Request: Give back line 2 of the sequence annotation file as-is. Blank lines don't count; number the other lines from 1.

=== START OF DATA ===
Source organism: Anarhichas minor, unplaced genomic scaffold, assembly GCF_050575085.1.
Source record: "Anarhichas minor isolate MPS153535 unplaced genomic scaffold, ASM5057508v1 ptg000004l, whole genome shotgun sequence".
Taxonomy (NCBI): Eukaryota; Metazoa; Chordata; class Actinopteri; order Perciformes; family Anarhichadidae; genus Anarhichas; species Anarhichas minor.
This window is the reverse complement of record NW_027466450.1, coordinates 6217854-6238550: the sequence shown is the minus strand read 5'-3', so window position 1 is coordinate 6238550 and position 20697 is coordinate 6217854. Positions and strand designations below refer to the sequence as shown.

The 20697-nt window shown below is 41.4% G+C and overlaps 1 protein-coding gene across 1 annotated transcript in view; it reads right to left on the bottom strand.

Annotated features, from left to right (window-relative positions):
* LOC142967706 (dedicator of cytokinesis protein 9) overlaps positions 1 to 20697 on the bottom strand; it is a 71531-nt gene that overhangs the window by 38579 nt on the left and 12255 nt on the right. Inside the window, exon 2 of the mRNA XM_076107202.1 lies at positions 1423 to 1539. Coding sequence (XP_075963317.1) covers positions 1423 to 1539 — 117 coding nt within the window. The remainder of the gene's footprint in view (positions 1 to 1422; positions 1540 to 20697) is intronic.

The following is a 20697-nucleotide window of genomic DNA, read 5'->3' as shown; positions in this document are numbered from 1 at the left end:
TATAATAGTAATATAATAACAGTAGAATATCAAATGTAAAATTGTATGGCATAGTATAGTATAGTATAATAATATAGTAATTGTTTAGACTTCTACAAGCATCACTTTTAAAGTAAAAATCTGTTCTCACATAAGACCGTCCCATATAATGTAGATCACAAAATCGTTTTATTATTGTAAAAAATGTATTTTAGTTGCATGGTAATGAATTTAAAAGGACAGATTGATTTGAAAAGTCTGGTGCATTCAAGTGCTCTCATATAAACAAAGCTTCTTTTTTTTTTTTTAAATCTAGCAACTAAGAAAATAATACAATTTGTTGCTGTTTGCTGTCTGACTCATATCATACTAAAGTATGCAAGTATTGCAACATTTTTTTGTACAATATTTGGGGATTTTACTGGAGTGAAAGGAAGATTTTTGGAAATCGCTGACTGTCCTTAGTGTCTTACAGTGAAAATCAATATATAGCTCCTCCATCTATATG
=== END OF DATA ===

Source record: "Anarhichas minor isolate MPS153535 unplaced genomic scaffold, ASM5057508v1 ptg000004l, whole genome shotgun sequence".